Exercising at different times of the day may have varying impacts on men and women, according to a new study.
The study found that women who exercised in the morning had reduced abdominal body fat and blood pressure compared to those who exercised in the evening. However, women who trained later in the day had enhanced muscular performance compared to the other group.
The men in involved in the trial were less effected by time of day, but evening exercise increased fat oxidation and reduced systolic blood pressure and fatigue.
All participants did the same exercises and followed a meal plan
In total, 30 women and 26 men were included in the study. Participants were non-smoking, healthy, trained women and men with no known cardiovascular or metabolic diseases.
All participants were highly active, lean, middle aged (25–55 years), and weight stable for at least six months prior to the beginning of the study.
The participants were matched for body weight, BMI and percent body fat and then randomly assigned to one of two groups.
One group performed resistance, interval, stretching, endurance (RISE) training for an hour between 6:00 and 8:00am while the other group did the same activities for one hour between 18:30 and 20:30.
Both groups were also provided with a healthy meal plan and support from a dietitian, with a weekly meeting for the first two weeks and thereafter as needed.
All physical performance outcomes improved in the men and women from both groups
The results showed that all physical performance outcomes improved in the men and women from both groups, including upper and lower body muscle function.
While total body fat mass and body fat, abdominal and hip fat decreased in both AM and PM groups for men and women, the magnitude of improvement was significantly greater in AM exercisers for total body fat mass and abdominal fat percentage in women.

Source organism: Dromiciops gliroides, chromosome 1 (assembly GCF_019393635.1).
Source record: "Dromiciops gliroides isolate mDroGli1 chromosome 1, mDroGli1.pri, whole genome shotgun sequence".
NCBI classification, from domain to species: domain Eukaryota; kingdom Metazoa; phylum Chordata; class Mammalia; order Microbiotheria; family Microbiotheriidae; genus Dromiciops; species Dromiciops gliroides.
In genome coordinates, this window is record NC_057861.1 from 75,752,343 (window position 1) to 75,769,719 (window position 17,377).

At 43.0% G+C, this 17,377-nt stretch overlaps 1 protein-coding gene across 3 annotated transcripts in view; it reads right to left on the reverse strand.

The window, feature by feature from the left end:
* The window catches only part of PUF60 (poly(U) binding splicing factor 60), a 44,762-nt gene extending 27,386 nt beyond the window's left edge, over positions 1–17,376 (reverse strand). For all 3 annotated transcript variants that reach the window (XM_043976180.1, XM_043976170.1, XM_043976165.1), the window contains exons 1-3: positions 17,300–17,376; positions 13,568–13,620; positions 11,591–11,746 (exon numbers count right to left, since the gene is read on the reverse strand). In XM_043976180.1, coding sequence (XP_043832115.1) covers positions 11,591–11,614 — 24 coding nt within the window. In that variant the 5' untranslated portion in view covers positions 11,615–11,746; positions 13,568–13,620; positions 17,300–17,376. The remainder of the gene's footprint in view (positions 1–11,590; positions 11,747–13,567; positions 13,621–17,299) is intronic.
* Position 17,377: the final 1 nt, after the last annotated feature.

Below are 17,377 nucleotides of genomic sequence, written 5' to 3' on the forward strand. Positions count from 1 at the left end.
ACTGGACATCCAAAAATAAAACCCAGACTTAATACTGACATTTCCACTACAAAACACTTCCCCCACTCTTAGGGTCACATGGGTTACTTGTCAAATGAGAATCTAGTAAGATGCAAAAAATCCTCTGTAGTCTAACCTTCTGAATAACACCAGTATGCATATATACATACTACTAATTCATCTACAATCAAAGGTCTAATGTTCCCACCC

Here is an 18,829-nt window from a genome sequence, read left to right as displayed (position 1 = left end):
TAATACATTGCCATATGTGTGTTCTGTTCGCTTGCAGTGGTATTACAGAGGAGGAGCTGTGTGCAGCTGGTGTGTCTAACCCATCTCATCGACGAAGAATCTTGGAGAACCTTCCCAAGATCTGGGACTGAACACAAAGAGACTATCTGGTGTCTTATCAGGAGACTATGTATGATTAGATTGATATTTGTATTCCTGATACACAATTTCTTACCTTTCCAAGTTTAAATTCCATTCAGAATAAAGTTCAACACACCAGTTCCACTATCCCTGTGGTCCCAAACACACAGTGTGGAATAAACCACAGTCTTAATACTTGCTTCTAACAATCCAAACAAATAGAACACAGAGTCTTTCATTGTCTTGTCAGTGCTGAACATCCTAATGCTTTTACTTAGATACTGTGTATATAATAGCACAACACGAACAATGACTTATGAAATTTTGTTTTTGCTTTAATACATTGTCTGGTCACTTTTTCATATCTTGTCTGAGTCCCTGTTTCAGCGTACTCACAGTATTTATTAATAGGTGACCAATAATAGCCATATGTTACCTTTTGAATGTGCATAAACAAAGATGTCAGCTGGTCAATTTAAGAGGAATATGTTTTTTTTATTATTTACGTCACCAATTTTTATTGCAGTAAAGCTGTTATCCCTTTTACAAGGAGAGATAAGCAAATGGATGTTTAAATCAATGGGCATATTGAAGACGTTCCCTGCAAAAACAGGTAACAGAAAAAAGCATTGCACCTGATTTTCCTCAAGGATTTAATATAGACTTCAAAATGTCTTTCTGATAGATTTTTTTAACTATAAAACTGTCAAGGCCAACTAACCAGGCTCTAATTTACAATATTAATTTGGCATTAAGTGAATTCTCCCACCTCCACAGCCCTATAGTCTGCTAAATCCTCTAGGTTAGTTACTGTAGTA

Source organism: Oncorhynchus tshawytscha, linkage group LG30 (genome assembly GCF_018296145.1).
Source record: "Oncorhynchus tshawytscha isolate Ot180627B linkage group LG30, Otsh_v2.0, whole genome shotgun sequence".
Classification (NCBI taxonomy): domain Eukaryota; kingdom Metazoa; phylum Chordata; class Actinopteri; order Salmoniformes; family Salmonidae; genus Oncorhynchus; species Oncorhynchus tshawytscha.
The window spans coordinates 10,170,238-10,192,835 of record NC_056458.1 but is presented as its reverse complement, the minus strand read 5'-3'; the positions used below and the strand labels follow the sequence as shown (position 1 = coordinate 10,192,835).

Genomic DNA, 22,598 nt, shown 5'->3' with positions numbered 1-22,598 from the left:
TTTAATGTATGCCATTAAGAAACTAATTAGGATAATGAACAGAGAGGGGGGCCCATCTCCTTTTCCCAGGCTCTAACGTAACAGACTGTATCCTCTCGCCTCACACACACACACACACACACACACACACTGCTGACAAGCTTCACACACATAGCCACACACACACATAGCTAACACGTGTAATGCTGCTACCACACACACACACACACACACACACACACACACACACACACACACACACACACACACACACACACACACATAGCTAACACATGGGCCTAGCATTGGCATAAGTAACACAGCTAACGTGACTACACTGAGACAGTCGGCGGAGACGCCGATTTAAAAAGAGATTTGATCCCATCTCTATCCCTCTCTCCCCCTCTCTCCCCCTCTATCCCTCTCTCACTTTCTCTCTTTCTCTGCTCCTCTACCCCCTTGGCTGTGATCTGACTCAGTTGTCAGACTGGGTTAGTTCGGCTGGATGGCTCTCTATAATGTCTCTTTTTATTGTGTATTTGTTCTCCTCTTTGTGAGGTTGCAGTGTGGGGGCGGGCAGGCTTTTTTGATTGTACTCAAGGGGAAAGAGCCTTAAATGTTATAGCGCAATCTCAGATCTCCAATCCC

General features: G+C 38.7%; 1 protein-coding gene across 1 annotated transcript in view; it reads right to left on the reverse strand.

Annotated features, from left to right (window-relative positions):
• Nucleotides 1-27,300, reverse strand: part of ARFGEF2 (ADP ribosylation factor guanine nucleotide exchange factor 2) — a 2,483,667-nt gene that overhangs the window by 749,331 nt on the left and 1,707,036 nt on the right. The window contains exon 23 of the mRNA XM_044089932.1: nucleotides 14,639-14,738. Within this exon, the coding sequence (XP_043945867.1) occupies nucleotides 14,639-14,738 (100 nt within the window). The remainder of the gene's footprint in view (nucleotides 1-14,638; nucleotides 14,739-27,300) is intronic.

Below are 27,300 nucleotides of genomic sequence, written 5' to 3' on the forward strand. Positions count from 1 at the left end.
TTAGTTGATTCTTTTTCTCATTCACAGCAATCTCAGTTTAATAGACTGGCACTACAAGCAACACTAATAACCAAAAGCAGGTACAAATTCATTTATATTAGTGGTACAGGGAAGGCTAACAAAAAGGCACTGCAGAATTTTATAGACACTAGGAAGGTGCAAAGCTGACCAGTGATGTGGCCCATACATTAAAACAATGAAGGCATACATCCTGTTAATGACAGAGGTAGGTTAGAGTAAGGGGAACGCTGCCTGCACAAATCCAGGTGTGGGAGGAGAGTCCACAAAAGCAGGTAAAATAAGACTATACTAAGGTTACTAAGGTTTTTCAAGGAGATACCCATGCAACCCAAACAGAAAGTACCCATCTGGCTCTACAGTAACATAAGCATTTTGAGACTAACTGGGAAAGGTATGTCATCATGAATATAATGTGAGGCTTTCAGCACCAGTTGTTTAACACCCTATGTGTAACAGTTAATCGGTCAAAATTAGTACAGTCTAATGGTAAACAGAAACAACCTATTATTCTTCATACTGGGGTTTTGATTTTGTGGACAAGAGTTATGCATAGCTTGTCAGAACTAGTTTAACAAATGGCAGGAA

Additionally, women in both AM and PM exercise groups had significantly decreased total cholesterol, systolic and diastolic blood pressure, aortic and brachial augmentation index, whereas in the men’s group, all cardiometabolic variables were unchanged in AM exercisers.
In the PM group however, men’s total cholesterol:HDL-cholesterol, systolic blood pressure (SBP) and respiratory exchange ratio (RER) declined significantly. Most notable was the significant reduction in RER in PM versus AM men exercisers, which mirrored a significant increase in fat oxidation and decrease in carbohydrate oxidation.
More research is needed to find out why these results occurred
The authors of the study say the study highlights that women and men respond differently to exercise time of day (ETOD) and therefore, “careful attention should be used in matching physical performance, cardiometabolic, and psychological mood state goals with the scheduling of multi-modal exercise training to optimize results”.
For women interested in losing abdominal weight and improving their blood pressure, morning exercise could lead to the quickest results. However, evening exercise may be best for those looking to improve their muscle strength and overall mood and food intake.
The men involved in the trial were less sensitive to the time of day they exercised, but evening exercise appears to be best for improving heart and metabolic health.
The researchers add that it is not clear exactly why men and women's responses to the timing of exercise were so different, and more research is needed to find out more. They note, however, that all exercise is beneficial and the best time to do it is whenever you can fit it into your schedule.